Today the FDA announced that it will begin requesting electronic records related to import records required under FSVP for Importers of Food for Humans and Animals. The agency is moving to remote inspections as a result of the COVID-19 pandemic. FDA stated that in “rare” instances it will onsite FSVP inspections—these situations include outbreaks.
“The FDA will immediately begin conducting a limited number of remote inspections, prioritizing the inspections of FSVP importers of food from foreign suppliers whose onsite food facility or farm inspections have been postponed due to COVID-19. The Agency is also planning to continue to conduct previously assigned routine and follow-up inspections remotely during this time. Importers subject to the remote inspections will be contacted by an FDA investigator who will explain the process for the remote inspection and make written requests for records.” – CFSAN Constituent Update
Today FDA released the results of its yearly report on pesticide residues, and the good news is that of the 6504 samples taken, most of them were below EPA tolerance levels. As part of the Pesticide Residue Monitoring Program for FY 2017, FDA tested for 761 pesticides and industrial chemicals in domestic and imported foods for animals and humans. The following are some highlights of the FDA’s findings:
Percentage of foods compliant with federal standards
96.2% of domestic human foods
89.6% of imported human foods
98.8% domestic animal foods
94.4% imported animal foods
Percentage of food samples without pesticide residues
Milk and game meat: 100%
Shell egg: 87.5%
Percentage of food samples without glyphosate or glufosinate residues
Milk and eggs: 100%
“Ensuring the safety of the American food supply is a critical part of the work of the U.S. Food and Drug Administration. Our annual efforts to test both human and animal foods for pesticide residues in foods is important as we work to limit exposure to any pesticide residues that may be unsafe,” said Susan Mayne, Ph.D., director of FDA’s CFSAN, in an agency release. “We will continue to do this important monitoring work, taking action when appropriate, to help ensure our food supply remains among the safest in the world.”
EDGARTOWN, MA, April 8, 2019 – Innovative Publishing Co., publisher of Food Safety Tech, has announced three speakers from FDA will kick off the 5th Annual Food Safety Supply Chain Conference on May 29–30. Priya Rathnam, Supervisory Consumer Safety Officer, CFSAN; Andrew J. Seaborn, Supervisory Consumer Safety Officer, Division of Import Operations, ORA; and Lisa L. Ross, Consumer Safety Officer, CFSAN (Office of Food Safety, Multi-Commodity Foods, Refrigerated and Frozen Foods Team) will provide the opening presentations on Wednesday, May 29. An interactive Town Hall with attendees will follow.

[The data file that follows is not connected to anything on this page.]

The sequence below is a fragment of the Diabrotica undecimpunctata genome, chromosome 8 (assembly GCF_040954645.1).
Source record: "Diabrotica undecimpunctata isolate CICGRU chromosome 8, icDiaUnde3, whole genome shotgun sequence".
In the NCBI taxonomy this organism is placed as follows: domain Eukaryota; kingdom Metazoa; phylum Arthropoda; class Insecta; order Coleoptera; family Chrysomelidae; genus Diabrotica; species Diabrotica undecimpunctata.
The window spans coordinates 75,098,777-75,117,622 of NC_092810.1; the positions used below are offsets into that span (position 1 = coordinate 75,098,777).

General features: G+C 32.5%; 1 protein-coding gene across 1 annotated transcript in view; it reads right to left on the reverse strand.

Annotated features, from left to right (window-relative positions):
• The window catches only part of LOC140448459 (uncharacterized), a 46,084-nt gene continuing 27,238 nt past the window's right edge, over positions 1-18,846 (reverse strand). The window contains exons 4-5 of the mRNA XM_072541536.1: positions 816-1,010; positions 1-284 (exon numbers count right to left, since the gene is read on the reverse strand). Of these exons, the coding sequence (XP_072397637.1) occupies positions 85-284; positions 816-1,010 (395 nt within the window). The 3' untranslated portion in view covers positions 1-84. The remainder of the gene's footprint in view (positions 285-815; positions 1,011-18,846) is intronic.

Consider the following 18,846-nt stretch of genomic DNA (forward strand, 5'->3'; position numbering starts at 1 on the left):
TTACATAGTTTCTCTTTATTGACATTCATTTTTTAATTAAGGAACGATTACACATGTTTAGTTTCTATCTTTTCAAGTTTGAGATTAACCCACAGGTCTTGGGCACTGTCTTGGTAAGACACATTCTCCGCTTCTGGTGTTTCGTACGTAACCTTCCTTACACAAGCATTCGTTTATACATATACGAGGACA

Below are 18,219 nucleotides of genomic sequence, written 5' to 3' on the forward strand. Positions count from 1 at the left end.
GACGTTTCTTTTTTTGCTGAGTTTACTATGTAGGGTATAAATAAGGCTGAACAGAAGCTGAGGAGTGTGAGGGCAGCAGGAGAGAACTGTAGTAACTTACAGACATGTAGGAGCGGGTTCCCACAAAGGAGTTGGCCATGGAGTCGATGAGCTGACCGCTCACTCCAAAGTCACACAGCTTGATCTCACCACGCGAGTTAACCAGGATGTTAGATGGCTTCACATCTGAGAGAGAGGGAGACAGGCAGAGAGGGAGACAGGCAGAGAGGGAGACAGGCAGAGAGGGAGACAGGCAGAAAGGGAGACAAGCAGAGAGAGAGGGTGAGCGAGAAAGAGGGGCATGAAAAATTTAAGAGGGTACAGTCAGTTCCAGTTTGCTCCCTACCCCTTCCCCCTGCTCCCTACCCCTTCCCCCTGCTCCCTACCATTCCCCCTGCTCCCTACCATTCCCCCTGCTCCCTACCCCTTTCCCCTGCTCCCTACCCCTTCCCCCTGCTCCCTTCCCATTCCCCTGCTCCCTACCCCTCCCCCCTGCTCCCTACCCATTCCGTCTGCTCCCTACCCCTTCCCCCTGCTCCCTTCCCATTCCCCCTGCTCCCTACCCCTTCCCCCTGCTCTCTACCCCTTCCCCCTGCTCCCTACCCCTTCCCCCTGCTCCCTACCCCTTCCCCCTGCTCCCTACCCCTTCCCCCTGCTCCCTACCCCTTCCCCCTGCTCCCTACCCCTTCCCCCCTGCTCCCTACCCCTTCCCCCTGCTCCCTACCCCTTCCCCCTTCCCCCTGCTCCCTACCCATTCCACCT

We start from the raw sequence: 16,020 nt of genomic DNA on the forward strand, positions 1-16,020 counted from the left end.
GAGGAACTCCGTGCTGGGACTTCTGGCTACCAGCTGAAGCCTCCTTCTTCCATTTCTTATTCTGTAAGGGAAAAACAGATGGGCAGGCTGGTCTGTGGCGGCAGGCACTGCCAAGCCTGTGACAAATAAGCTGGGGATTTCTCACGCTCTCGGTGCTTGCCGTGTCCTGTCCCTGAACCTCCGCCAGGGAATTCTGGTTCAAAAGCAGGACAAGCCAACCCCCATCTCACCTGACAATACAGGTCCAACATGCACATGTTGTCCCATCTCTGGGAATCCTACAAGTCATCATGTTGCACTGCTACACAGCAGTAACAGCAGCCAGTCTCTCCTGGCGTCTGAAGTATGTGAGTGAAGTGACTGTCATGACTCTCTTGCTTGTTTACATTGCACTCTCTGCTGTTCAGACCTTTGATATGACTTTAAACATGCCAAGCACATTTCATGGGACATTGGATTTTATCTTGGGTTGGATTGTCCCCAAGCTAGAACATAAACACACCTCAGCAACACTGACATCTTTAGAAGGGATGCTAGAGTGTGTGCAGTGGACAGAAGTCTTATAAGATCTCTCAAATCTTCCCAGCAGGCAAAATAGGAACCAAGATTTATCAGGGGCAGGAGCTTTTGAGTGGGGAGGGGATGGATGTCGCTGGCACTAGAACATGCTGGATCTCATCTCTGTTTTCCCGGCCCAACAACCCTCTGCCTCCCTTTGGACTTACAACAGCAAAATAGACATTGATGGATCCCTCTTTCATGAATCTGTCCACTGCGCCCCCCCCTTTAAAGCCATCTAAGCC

Seaborn, Rathnam and Ross will provide FDA perspective on FSVP inspection updates, including outcomes and compliance, the voluntary qualified importer program (VQIP) and where the agency is headed with enforcement activities. They will also take a deeper dive into supply chain requirements as per subpart G of part 117.
“As FDA continues its ‘educate while regulate’ strategy, having FDA officials present to inform attendees of the agency’s latest activities, available resources for industry, and how industry can work together with FDA in achieving compliance provides a crucial benefit,” said Rick Biros, president of Innovative Publishing Co., Inc. and director of the Food Safety Supply Chain Conference. “Andrew and Priya added tremendous insights to the conference last year, and I am thrilled to welcome them back, along with the addition of Lisa this year.”
Food Safety Tech publishes news, technology, trends, regulations, and expert opinions on food safety, food quality, food business and food sustainability. We also offer educational, career advancement and networking opportunities to the global food industry. This information exchange is facilitated through ePublishing, digital and live events.